Self-harm and suicidal behaviour – a psychologist’s perspective

This workshop aims to develop knowledge and practice in the area of self-harm and suicidal behaviour in forensic settings. The focus will be on offenders in prison although it will be relevant for closed institutions or community settings, with participants able to apply the workshop to the environment of their choice.

Provisional timetable
09:30 Registration/Tea and Coffee 
10:00 Workshop starts (there will be a break for lunch)
16:30 Workshop ends

Details

This workshop includes both theoretical and practical elements aimed at developing an understanding of the role of the psychologist, psychological theory and tools in the assessment, care planning and management of self-harm and suicide. This workshop will not include intervention approaches.

The workshop will begin with an overview of the field followed by risk and protective factors for an offending population in prison compared with the general population.  Current theoretical models on self-harm and suicide will be explored along with the current knowledge of their application to prison (with a particular focus on Interpersonal Psychological Theory (Joiner, 2005), Cry of Pain model (Williams, 2001) and the Integrated Motivational-Volitional Model (O’Connor, 2011).

The workshop will review a selection of current psychological tools to aid assessment of self-harm and suicide and their applicability to a prison environment. There will also be an emphasis on practicing the tools on case studies.  Using a combination of theoretical models and the use of psychological assessment, the workshop will consider the development of a care and risk management plan for self-harm or suicidal behaviour.

The workshop will also consider the psychologist as consultant or researcher in this field and the importance of self-care.

The course is intended for any practitioners, academics or researchers who wish to explore the application of psychological knowledge and skill to the area of self-harm and suicide in offenders.  No prior knowledge is required. It is recommended that, due to the topic, this workshop is not suitable for psychological assistants or practitioners without access to supervision or support.

Learning outcomes and objectives

  • To consider the known risks and protective factors for self-harm and suicide in offenders.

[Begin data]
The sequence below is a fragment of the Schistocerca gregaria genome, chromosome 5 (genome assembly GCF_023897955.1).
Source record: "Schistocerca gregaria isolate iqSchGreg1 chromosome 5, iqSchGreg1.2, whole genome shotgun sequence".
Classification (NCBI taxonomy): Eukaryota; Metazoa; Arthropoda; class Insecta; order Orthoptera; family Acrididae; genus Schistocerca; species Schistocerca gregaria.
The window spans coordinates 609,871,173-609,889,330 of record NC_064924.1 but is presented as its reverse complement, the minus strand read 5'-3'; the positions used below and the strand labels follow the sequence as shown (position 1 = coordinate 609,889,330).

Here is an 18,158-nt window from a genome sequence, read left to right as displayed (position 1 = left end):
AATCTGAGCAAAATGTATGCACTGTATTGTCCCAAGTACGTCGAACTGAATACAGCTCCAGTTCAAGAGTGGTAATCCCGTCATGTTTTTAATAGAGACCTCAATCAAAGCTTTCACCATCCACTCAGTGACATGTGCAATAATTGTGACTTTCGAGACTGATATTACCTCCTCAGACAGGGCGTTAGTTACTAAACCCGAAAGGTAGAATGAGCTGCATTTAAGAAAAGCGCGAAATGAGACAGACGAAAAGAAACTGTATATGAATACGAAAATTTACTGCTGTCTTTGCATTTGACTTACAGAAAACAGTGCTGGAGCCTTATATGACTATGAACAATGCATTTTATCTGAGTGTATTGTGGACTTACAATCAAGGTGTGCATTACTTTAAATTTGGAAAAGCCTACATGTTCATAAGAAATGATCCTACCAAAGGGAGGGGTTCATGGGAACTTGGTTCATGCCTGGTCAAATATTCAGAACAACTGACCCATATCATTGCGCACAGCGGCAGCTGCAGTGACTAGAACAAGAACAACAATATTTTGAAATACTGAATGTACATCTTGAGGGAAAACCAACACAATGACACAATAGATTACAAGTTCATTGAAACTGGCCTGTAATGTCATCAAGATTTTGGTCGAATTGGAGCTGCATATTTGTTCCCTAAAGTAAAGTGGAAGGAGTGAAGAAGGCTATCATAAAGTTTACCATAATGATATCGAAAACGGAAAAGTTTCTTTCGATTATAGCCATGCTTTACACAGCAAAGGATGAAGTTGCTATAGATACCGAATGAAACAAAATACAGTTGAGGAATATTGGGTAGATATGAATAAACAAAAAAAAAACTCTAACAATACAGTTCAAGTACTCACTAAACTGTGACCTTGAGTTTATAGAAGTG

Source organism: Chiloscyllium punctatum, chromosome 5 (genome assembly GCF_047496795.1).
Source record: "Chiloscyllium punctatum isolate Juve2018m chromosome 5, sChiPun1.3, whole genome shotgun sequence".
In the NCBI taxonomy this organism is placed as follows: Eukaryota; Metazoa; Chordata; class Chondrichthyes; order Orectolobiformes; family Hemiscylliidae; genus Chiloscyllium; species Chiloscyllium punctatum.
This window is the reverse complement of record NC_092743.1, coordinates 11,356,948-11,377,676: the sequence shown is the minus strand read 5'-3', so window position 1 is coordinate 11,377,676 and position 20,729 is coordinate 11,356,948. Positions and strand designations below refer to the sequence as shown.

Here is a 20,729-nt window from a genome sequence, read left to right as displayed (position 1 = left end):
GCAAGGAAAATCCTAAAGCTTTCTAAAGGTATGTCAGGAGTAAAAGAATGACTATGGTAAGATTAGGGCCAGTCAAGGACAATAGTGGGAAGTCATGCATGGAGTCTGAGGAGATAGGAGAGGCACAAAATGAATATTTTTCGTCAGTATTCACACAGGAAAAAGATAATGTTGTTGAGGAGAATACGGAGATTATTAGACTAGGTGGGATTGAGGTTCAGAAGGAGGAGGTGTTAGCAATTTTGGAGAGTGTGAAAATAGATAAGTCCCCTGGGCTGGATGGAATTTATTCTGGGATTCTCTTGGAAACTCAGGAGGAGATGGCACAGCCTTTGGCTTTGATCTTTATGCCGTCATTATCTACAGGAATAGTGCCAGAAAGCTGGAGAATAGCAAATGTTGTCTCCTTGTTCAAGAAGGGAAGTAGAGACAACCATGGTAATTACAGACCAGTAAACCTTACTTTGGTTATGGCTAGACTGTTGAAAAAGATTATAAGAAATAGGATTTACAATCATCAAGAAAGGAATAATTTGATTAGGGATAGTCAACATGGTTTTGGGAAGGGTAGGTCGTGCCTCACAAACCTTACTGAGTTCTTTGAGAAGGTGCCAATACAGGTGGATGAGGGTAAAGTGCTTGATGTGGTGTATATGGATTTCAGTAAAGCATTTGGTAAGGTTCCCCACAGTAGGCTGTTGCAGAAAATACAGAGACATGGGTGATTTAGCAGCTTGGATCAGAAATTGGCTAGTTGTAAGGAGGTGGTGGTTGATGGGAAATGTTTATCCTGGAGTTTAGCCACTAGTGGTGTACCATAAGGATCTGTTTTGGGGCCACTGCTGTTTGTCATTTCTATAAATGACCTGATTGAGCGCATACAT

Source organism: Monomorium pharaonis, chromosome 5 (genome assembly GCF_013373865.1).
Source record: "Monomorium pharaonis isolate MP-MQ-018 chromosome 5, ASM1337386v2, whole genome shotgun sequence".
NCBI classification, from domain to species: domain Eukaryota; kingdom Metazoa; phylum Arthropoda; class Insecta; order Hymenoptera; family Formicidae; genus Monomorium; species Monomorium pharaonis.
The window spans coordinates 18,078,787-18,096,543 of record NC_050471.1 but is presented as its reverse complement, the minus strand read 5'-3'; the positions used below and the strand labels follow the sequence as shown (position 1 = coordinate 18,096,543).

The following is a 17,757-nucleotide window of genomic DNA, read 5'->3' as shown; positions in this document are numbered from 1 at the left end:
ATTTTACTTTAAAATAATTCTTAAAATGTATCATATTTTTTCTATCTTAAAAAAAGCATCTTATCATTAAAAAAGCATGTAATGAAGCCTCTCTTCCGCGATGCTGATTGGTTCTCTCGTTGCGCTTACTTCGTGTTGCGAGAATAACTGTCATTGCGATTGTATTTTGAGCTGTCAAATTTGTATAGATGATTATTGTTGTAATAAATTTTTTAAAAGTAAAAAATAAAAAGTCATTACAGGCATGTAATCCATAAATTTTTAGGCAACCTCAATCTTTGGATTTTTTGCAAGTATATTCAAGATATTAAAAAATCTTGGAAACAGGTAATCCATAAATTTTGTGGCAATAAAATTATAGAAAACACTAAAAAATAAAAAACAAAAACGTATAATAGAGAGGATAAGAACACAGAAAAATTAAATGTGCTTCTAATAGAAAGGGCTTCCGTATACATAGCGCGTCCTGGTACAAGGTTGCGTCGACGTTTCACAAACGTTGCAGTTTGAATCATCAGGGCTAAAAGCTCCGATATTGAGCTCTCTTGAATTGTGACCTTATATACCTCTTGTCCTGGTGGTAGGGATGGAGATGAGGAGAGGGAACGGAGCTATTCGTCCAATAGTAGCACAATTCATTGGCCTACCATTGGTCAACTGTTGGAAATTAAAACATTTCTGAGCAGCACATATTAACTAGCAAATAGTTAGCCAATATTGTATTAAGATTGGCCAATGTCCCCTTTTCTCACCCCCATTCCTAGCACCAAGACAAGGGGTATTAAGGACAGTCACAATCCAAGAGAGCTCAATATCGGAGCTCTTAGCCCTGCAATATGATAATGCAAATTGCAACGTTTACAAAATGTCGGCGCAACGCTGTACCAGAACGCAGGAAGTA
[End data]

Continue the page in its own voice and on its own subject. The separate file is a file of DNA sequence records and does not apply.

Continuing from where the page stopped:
• To develop an understanding of current theoretical models of self-harm and suicide and their application to offenders.
  • Develop awareness of existing assessment tools and be able to approach an assessment for self-harm and suicide.
  • To be able to develop a care and risk management plan for self-harm and/or suicide.
  • Consider the role of consultant or researcher in this area and the importance of self-care.

Facilitators: Dr Karen Slade  CPsychol CSci AFBPsS and Sally Lopresti CPsychol

Karen is an experienced Chartered psychologist and registered Forensic psychologist, with 12 years experience of working within HM Prison Service. She has worked within the High Security Estate, Local prison and Category C medium secure establishments. She has a specific interest in self-harm and suicidal behaviour and has worked with a wide range of offending groups.She is currently a Senior Lecturer in psychology at Nottingham Trent University.During her career, Karen has worked closely with prisoners who engage in self-harm and at high risk of suicide or future self-harm. She spent 3.5 years at a local prison as the lead on suicide prevention and integrating theory into effective practice. She has also completed her doctorate on the application of theory to the prediction of self-harm and suicide in local prisons.

Sally Lopresti spent six years working in HM Prison Service’s Directorate of High Security as a forensic psychologist in training. Her previous roles include treatment manager of an accredited drug and alcohol rehabilitation programme, lead risk assessment psychologist and manager of a Research & Short Interventions Team. Since 2008 she has been working independently in association with Psychological Services UK Ltd where she provides treatment, training, risk assessments and delivery of professional evidence at parole hearings. More recently she has expanded her role by becoming a visiting lecturer in forensic psychology at Nottingham Trent University.

Sally was the link psychologist for a high security prison’s Safer Custody  team for a number of years and was involved throughout this time with harm reduction strategies at an organisational level. Sally later became the lead psychologist in units such as the segregation wing, healthcare centre and the close supervision centre (CSC) where she was involved in the care planning and management of individual offenders at high risk of self-harm and suicide.

Booking information

Fees:

  • Non-Society Member: £90 (£75 + VAT)
  • Society Member: £60 (£50 + VAT)
  • DFP Member: £30 (£25 + VAT)

From 1 January 2013:

  • Non-Society Member: £93 (£77.50 + VAT)
  • Society Member: £62 (£51.67 + VAT)
  • DFP Member: £31 (£25.83 + VAT)

How to book:



Please note: online bookings will close 24 hours prior to the event. Please call +44 (0)116 2529512 for availability after this point.

To pay by cheque or request an invoice complete and return the registration form

Please note that we are only able to accept invoice requests at least 6 weeks before the event date.

Location: 
Dates: 
20/03/2013
Contact Information: 

BPS Learning Centre

Tel: +44 (0)116 252 9925
Fax: +44 (0)116 227 1314

Organiser: 
Division of Forensic Psychology & BPS Learning Centre